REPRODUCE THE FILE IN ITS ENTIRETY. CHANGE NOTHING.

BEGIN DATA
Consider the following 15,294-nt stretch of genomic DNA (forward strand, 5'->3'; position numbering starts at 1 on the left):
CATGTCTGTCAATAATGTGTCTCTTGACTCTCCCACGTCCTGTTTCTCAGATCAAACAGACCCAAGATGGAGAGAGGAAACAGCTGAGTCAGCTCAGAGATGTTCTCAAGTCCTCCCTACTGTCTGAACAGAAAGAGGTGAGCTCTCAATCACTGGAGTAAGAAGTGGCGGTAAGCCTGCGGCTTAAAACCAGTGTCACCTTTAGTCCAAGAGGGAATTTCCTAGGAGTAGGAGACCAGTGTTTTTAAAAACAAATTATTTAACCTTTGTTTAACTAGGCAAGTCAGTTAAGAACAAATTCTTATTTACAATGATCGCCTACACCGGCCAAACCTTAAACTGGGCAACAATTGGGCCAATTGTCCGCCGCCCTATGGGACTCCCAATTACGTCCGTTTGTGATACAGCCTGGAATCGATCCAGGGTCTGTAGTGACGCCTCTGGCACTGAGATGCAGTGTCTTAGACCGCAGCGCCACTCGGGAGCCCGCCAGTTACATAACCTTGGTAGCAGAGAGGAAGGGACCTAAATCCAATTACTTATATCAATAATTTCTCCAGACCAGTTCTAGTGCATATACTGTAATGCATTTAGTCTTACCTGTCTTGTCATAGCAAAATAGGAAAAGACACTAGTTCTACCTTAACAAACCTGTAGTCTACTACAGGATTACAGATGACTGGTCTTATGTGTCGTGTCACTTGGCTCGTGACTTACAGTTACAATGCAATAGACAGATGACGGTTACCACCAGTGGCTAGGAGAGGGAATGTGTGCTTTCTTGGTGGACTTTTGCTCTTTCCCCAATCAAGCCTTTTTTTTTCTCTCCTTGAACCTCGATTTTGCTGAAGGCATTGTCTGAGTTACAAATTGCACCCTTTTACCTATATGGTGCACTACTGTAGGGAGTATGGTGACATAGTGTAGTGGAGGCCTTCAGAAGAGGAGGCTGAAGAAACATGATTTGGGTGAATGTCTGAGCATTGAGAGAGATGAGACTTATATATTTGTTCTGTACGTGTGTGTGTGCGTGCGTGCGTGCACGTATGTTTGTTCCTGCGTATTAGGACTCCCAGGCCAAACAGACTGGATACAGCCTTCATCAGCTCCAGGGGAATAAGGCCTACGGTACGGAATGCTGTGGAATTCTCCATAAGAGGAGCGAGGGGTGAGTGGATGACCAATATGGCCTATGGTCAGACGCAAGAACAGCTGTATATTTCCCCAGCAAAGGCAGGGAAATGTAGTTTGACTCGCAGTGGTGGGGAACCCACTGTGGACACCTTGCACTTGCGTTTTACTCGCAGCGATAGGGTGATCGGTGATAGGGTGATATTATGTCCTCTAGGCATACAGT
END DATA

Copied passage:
Consider the following 15,294-nt stretch of genomic DNA (forward strand, 5'->3'; position numbering starts at 1 on the left):
CATGTCTGTCAATAATGTGTCTCTTGACTCTCCCACGTCCTGTTTCTCAGATCAAACAGACCCAAGATGGAGAGAGGAAACAGCTGAGTCAGCTCAGAGATGTTCTCAAGTCCTCCCTACTGTCTGAACAGAAAGAGGTGAGCTCTCAATCACTGGAGTAAGAAGTGGCGGTAAGCCTGCGGCTTAAAACCAGTGTCACCTTTAGTCCAAGAGGGAATTTCCTAGGAGTAGGAGACCAGTGTTTTTAAAAACAAATTATTTAACCTTTGTTTAACTAGGCAAGTCAGTTAAGAACAAATTCTTATTTACAATGATCGCCTACACCGGCCAAACCTTAAACTGGGCAACAATTGGGCCAATTGTCCGCCGCCCTATGGGACTCCCAATTACGTCCGTTTGTGATACAGCCTGGAATCGATCCAGGGTCTGTAGTGACGCCTCTGGCACTGAGATGCAGTGTCTTAGACCGCAGCGCCACTCGGGAGCCCGCCAGTTACATAACCTTGGTAGCAGAGAGGAAGGGACCTAAATCCAATTACTTATATCAATAATTTCTCCAGACCAGTTCTAGTGCATATACTGTAATGCATTTAGTCTTACCTGTCTTGTCATAGCAAAATAGGAAAAGACACTAGTTCTACCTTAACAAACCTGTAGTCTACTACAGGATTACAGATGACTGGTCTTATGTGTCGTGTCACTTGGCTCGTGACTTACAGTTACAATGCAATAGACAGATGACGGTTACCACCAGTGGCTAGGAGAGGGAATGTGTGCTTTCTTGGTGGACTTTTGCTCTTTCCCCAATCAAGCCTTTTTTTTTCTCTCCTTGAACCTCGATTTTGCTGAAGGCATTGTCTGAGTTACAAATTGCACCCTTTTACCTATATGGTGCACTACTGTAGGGAGTATGGTGACATAGTGTAGTGGAGGCCTTCAGAAGAGGAGGCTGAAGAAACATGATTTGGGTGAATGTCTGAGCATTGAGAGAGATGAGACTTATATATTTGTTCTGTACGTGTGTGTGTGCGTGCGTGCGTGCACGTATGTTTGTTCCTGCGTATTAGGACTCCCAGGCCAAACAGACTGGATACAGCCTTCATCAGCTCCAGGGGAATAAGGCCTACGGTACGGAATGCTGTGGAATTCTCCATAAGAGGAGCGAGGGGTGAGTGGATGACCAATATGGCCTATGGTCAGACGCAAGAACAGCTGTATATTTCCCCAGCAAAGGCAGGGAAATGTAGTTTGACTCGCAGTGGTGGGGAACCCACTGTGGACACCTTGCACTTGCGTTTTACTCGCAGCGATAGGGTGATCGGTGATAGGGTGATATTATGTCCTCTAGGCATACAGT